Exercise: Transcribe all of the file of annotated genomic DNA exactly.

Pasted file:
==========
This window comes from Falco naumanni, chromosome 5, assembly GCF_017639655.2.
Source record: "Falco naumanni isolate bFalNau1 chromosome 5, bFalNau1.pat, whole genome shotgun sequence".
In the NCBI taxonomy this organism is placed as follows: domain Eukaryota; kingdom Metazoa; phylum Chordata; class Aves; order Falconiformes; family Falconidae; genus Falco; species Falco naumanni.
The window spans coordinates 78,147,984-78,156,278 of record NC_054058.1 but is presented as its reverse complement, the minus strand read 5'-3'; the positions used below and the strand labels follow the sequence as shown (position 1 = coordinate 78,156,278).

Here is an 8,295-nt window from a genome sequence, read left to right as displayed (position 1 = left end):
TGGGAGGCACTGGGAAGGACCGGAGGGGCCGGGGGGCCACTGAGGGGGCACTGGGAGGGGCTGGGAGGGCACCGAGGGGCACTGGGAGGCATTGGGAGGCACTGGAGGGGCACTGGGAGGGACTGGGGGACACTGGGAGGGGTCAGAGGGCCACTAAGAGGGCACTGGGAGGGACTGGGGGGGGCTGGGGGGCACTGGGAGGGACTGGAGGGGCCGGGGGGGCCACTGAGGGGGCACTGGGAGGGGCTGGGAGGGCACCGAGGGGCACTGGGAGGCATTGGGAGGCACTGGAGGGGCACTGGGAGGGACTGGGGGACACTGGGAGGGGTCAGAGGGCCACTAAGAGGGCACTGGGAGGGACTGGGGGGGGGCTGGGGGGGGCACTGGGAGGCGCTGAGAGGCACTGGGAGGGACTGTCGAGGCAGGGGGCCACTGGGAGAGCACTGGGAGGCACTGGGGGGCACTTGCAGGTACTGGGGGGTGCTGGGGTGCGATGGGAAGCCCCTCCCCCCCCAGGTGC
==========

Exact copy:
This window comes from Falco naumanni, chromosome 5, assembly GCF_017639655.2.
Source record: "Falco naumanni isolate bFalNau1 chromosome 5, bFalNau1.pat, whole genome shotgun sequence".
In the NCBI taxonomy this organism is placed as follows: domain Eukaryota; kingdom Metazoa; phylum Chordata; class Aves; order Falconiformes; family Falconidae; genus Falco; species Falco naumanni.
The window spans coordinates 78,147,984-78,156,278 of record NC_054058.1 but is presented as its reverse complement, the minus strand read 5'-3'; the positions used below and the strand labels follow the sequence as shown (position 1 = coordinate 78,156,278).

Here is an 8,295-nt window from a genome sequence, read left to right as displayed (position 1 = left end):
TGGGAGGCACTGGGAAGGACCGGAGGGGCCGGGGGGCCACTGAGGGGGCACTGGGAGGGGCTGGGAGGGCACCGAGGGGCACTGGGAGGCATTGGGAGGCACTGGAGGGGCACTGGGAGGGACTGGGGGACACTGGGAGGGGTCAGAGGGCCACTAAGAGGGCACTGGGAGGGACTGGGGGGGGCTGGGGGGCACTGGGAGGGACTGGAGGGGCCGGGGGGGCCACTGAGGGGGCACTGGGAGGGGCTGGGAGGGCACCGAGGGGCACTGGGAGGCATTGGGAGGCACTGGAGGGGCACTGGGAGGGACTGGGGGACACTGGGAGGGGTCAGAGGGCCACTAAGAGGGCACTGGGAGGGACTGGGGGGGGGCTGGGGGGGGCACTGGGAGGCGCTGAGAGGCACTGGGAGGGACTGTCGAGGCAGGGGGCCACTGGGAGAGCACTGGGAGGCACTGGGGGGCACTTGCAGGTACTGGGGGGTGCTGGGGTGCGATGGGAAGCCCCTCCCCCCCCAGGTGC